is there built-in ksh functionality to check if file timestamp has changed

is there built-in ksh functionality to check if file timestamp has changed

Post by terry433.. » Wed, 26 Jan 2005 18:17:06



say I have a flag (file) that I'm waiting for to change and - when it
does - will carry out a series of actions. Currently I use ls() on the
flag and loop running ls() until flag changes - I simply diff the
output of the two ls commands to determine when the flag has changed
but feel this is kindof primitive, code example is as follows :-

flag=`ls $remote_file`
is_flag_present="false"

while [ "$is_flag_present" != "true" ]; do
new_flag=`ls $remote_file`
if [ "$new_flag" != "$flag"]; then
is_flag_present="true"
fi
done

can anyone suggest a better way to test if a file changes timestamp
(not size, file is only touched to indicate a change) or any in-built
ksh test that would be more appropriate and better syntax than above
code block

 
 
 

is there built-in ksh functionality to check if file timestamp has changed

Post by Rakesh Sharm » Wed, 26 Jan 2005 20:15:05



> say I have a flag (file) that I'm waiting for to change and - when it
> does - will carry out a series of actions. Currently I use ls() on
the
> flag and loop running ls() until flag changes - I simply diff the
> output of the two ls commands to determine when the flag has changed
> but feel this is kindof primitive, code example is as follows :-

> flag=`ls $remote_file`
> is_flag_present="false"

> while [ "$is_flag_present" != "true" ]; do
> new_flag=`ls $remote_file`
> if [ "$new_flag" != "$flag"]; then
> is_flag_present="true"
> fi
> done

> can anyone suggest a better way to test if a file changes timestamp
> (not size, file is only touched to indicate a change) or any in-built
> ksh test that would be more appropriate and better syntax than above
> code block

use the '-nt' option of the builtin test command of ksh.
e.g.,

cp -p "$remote_file" '/tmp/orig' # store the original timestamp
until [[ $remote_file -nt /tmp/orig ]]; do sleep 1; done
another method would be to use the make command.

 
 
 

is there built-in ksh functionality to check if file timestamp has changed

Post by Stephane CHAZELA » Wed, 26 Jan 2005 20:19:34


2005-01-25, 03:07(-08), Michael Vilain:
[...]

Quote:>> while [ "$is_flag_present" != "true" ]; do
>> new_flag=`ls $remote_file`
>> if [ "$new_flag" != "$flag"]; then
>> is_flag_present="true"
>> fi
>> done

>> can anyone suggest a better way to test if a file changes timestamp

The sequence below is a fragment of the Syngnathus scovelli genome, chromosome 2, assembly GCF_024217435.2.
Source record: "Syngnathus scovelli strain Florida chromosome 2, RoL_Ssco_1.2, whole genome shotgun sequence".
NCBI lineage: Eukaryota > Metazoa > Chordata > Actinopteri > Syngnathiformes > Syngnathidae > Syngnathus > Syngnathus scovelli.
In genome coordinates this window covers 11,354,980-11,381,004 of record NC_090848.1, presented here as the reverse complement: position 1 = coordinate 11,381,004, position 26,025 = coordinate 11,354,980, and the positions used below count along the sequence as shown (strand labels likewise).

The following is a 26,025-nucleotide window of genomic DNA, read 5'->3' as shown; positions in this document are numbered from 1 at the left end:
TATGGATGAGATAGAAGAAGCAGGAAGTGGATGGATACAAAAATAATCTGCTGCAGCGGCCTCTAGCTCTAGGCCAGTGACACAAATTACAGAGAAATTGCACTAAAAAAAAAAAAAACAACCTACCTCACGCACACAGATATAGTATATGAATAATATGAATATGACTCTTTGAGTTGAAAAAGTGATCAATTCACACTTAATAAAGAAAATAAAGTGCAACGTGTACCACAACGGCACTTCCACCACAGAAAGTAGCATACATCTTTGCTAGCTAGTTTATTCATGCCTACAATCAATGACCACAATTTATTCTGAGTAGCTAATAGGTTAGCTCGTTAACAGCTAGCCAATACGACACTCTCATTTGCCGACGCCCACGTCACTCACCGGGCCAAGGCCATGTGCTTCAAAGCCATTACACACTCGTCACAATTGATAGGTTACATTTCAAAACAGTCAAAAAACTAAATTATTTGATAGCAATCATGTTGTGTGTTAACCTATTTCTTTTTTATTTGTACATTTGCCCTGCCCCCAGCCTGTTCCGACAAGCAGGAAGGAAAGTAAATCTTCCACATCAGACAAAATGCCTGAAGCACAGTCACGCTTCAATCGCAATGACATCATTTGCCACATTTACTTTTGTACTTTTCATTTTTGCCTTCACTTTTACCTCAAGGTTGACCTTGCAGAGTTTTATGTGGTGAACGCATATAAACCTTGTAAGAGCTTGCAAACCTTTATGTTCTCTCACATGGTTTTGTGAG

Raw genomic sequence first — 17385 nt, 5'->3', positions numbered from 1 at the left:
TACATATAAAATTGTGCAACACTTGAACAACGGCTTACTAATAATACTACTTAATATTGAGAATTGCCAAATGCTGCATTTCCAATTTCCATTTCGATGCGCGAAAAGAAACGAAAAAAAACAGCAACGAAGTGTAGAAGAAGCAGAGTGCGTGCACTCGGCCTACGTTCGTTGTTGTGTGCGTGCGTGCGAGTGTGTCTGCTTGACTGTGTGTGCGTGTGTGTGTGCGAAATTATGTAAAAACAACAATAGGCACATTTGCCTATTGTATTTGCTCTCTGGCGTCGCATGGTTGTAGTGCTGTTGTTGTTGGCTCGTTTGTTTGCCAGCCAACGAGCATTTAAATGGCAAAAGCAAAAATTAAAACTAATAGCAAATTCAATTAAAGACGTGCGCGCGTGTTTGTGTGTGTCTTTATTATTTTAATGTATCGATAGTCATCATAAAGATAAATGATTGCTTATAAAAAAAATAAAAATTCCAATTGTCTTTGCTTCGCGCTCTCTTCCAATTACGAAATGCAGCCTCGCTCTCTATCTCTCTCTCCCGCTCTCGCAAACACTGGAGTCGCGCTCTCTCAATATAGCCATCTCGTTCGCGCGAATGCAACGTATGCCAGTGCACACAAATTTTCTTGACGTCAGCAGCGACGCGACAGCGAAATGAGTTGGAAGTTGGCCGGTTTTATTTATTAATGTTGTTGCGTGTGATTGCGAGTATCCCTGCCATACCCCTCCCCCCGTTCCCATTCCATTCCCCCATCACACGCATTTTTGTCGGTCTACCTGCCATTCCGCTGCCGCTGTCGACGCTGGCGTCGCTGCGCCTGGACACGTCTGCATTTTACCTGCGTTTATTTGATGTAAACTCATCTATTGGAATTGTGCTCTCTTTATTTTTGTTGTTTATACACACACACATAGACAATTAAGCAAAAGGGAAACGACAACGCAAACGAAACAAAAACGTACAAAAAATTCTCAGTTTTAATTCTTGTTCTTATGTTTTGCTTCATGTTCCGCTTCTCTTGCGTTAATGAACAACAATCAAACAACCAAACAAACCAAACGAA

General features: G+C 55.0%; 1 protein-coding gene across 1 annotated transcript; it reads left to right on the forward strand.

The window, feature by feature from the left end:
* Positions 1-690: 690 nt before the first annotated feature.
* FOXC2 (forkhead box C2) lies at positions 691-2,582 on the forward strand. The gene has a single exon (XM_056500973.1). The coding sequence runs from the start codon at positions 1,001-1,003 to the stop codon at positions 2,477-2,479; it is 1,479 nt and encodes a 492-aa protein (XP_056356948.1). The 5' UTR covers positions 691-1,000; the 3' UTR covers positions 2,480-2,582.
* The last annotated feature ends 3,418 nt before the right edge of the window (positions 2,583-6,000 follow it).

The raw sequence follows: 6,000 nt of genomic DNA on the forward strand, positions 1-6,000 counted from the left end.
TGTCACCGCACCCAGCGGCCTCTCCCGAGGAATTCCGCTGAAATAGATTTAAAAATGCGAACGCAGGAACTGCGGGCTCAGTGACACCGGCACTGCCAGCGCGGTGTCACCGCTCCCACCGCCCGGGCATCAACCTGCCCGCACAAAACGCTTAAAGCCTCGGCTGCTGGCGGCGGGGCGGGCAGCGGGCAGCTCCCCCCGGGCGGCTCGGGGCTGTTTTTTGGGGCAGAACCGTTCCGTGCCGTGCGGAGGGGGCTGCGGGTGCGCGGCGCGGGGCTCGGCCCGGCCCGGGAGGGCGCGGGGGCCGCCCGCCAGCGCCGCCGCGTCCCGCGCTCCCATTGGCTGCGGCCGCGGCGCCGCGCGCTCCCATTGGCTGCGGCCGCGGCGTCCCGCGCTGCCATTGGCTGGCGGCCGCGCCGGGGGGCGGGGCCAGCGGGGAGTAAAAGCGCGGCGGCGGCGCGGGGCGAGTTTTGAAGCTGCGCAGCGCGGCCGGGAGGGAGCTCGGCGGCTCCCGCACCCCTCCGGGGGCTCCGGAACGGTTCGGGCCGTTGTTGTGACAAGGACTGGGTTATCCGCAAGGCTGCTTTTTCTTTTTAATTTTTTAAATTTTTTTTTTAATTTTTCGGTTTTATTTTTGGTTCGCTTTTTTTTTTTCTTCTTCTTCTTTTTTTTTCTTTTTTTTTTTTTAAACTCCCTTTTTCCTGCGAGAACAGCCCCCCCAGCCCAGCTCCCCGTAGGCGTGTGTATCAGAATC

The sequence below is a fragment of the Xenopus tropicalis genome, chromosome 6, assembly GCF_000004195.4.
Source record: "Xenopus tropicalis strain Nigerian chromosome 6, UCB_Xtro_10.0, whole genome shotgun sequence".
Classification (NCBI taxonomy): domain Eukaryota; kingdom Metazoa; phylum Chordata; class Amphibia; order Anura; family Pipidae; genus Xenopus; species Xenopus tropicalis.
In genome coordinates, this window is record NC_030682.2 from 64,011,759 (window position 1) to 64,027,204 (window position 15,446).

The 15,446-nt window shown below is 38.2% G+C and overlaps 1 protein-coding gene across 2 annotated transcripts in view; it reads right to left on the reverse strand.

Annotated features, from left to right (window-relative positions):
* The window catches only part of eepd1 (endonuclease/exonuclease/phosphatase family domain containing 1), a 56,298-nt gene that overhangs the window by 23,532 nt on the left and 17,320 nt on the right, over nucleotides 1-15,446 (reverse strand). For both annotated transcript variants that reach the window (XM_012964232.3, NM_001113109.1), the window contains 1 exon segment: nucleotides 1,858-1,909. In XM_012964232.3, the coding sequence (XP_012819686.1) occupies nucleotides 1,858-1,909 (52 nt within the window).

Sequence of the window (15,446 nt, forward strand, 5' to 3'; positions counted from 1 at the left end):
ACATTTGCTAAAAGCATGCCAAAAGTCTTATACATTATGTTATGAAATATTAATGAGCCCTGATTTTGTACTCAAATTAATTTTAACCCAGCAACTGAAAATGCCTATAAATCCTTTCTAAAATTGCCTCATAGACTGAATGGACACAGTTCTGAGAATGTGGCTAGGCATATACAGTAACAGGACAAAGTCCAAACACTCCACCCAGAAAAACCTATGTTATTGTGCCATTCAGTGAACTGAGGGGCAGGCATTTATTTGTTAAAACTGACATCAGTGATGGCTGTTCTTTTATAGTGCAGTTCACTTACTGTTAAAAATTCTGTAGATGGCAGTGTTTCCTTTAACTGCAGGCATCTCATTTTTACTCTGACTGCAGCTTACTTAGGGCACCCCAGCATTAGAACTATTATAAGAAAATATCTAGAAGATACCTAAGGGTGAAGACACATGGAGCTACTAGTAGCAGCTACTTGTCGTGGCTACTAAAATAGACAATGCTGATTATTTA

>> (not size, file is only touched to indicate a change) or any in-built
>> ksh test that would be more appropriate and better syntax than above
>> code block

> Do you have the GNU coreutils installed?  Or does your system have
> "stat"?  The stat utility can give you file information like ctime,
> mtime, or atime and a bunch of other things.  ksh only offers ls, which
> you then have to parse.

Not only,

ksh has [[ file1 -nt file2 ]]

ksh93 has [[ -N file ]]

but that's not necessarily useful to the OP.

zsh has a "stat" builtin and has a ksh emulation mode.

--
Stphane

 
 
 

is there built-in ksh functionality to check if file timestamp has changed

Post by Stephane CHAZELA » Wed, 26 Jan 2005 20:26:01


2005-01-25, 03:15(-08), Rakesh Sharma:
[...]
Quote:> use the '-nt' option of the builtin test command of ksh.
> e.g.,

> cp -p "$remote_file" '/tmp/orig' # store the original timestamp

[...]

Use touch -r instead, you don't need to duplicate the content of
"$remote_file" (which may not be a regular file, BTW).

--
Stphane

 
 
 

is there built-in ksh functionality to check if file timestamp has changed

Post by Dan Merce » Wed, 26 Jan 2005 22:48:00


: say I have a flag (file) that I'm waiting for to change and - when it
: does - will carry out a series of actions. Currently I use ls() on the
: flag and loop running ls() until flag changes - I simply diff the
: output of the two ls commands to determine when the flag has changed
: but feel this is kindof primitive, code example is as follows :-
:
: flag=`ls $remote_file`
: is_flag_present="false"
:
: while [ "$is_flag_present" != "true" ]; do
: new_flag=`ls $remote_file`
: if [ "$new_flag" != "$flag"]; then
: is_flag_present="true"
: fi
: done
:
: can anyone suggest a better way to test if a file changes timestamp
: (not size, file is only touched to indicate a change) or any in-built
: ksh test that would be more appropriate and better syntax than above
: code block
:

flag_file=/path/to/flag
cmp_file=/tmp/cmp_file
touch -r $flag_file $cmp_file

until [[ $flag_file -nt $cmp_file ]]
    do
    sleep 1
    done

Dan Mercer

 
 
 

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